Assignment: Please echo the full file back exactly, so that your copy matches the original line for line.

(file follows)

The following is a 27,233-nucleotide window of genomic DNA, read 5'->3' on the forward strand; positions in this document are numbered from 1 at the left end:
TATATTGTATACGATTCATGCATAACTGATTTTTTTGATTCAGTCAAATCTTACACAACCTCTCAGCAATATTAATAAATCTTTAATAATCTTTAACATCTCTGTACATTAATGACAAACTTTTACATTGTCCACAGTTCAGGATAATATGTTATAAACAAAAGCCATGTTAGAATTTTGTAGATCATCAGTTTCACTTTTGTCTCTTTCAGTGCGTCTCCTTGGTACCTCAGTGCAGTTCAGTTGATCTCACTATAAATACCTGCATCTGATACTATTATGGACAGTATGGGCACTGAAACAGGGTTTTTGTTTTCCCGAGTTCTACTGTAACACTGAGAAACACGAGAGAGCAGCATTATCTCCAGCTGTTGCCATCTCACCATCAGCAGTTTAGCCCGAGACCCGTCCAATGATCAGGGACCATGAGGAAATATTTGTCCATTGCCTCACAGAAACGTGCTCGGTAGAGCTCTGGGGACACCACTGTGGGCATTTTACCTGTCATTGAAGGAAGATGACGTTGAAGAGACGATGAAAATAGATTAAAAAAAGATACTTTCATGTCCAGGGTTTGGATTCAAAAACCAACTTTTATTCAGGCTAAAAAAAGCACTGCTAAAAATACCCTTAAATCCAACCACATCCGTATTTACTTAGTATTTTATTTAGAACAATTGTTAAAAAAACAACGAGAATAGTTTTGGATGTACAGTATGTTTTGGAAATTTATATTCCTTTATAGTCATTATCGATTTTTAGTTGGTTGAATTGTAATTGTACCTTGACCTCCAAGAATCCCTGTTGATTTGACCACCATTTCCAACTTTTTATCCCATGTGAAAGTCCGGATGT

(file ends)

The following is a 27,233-nucleotide window of genomic DNA, read 5'->3' on the forward strand; positions in this document are numbered from 1 at the left end:
TATATTGTATACGATTCATGCATAACTGATTTTTTTGATTCAGTCAAATCTTACACAACCTCTCAGCAATATTAATAAATCTTTAATAATCTTTAACATCTCTGTACATTAATGACAAACTTTTACATTGTCCACAGTTCAGGATAATATGTTATAAACAAAAGCCATGTTAGAATTTTGTAGATCATCAGTTTCACTTTTGTCTCTTTCAGTGCGTCTCCTTGGTACCTCAGTGCAGTTCAGTTGATCTCACTATAAATACCTGCATCTGATACTATTATGGACAGTATGGGCACTGAAACAGGGTTTTTGTTTTCCCGAGTTCTACTGTAACACTGAGAAACACGAGAGAGCAGCATTATCTCCAGCTGTTGCCATCTCACCATCAGCAGTTTAGCCCGAGACCCGTCCAATGATCAGGGACCATGAGGAAATATTTGTCCATTGCCTCACAGAAACGTGCTCGGTAGAGCTCTGGGGACACCACTGTGGGCATTTTACCTGTCATTGAAGGAAGATGACGTTGAAGAGACGATGAAAATAGATTAAAAAAAGATACTTTCATGTCCAGGGTTTGGATTCAAAAACCAACTTTTATTCAGGCTAAAAAAAGCACTGCTAAAAATACCCTTAAATCCAACCACATCCGTATTTACTTAGTATTTTATTTAGAACAATTGTTAAAAAAACAACGAGAATAGTTTTGGATGTACAGTATGTTTTGGAAATTTATATTCCTTTATAGTCATTATCGATTTTTAGTTGGTTGAATTGTAATTGTACCTTGACCTCCAAGAATCCCTGTTGATTTGACCACCATTTCCAACTTTTTATCCCATGTGAAAGTCCGGATGT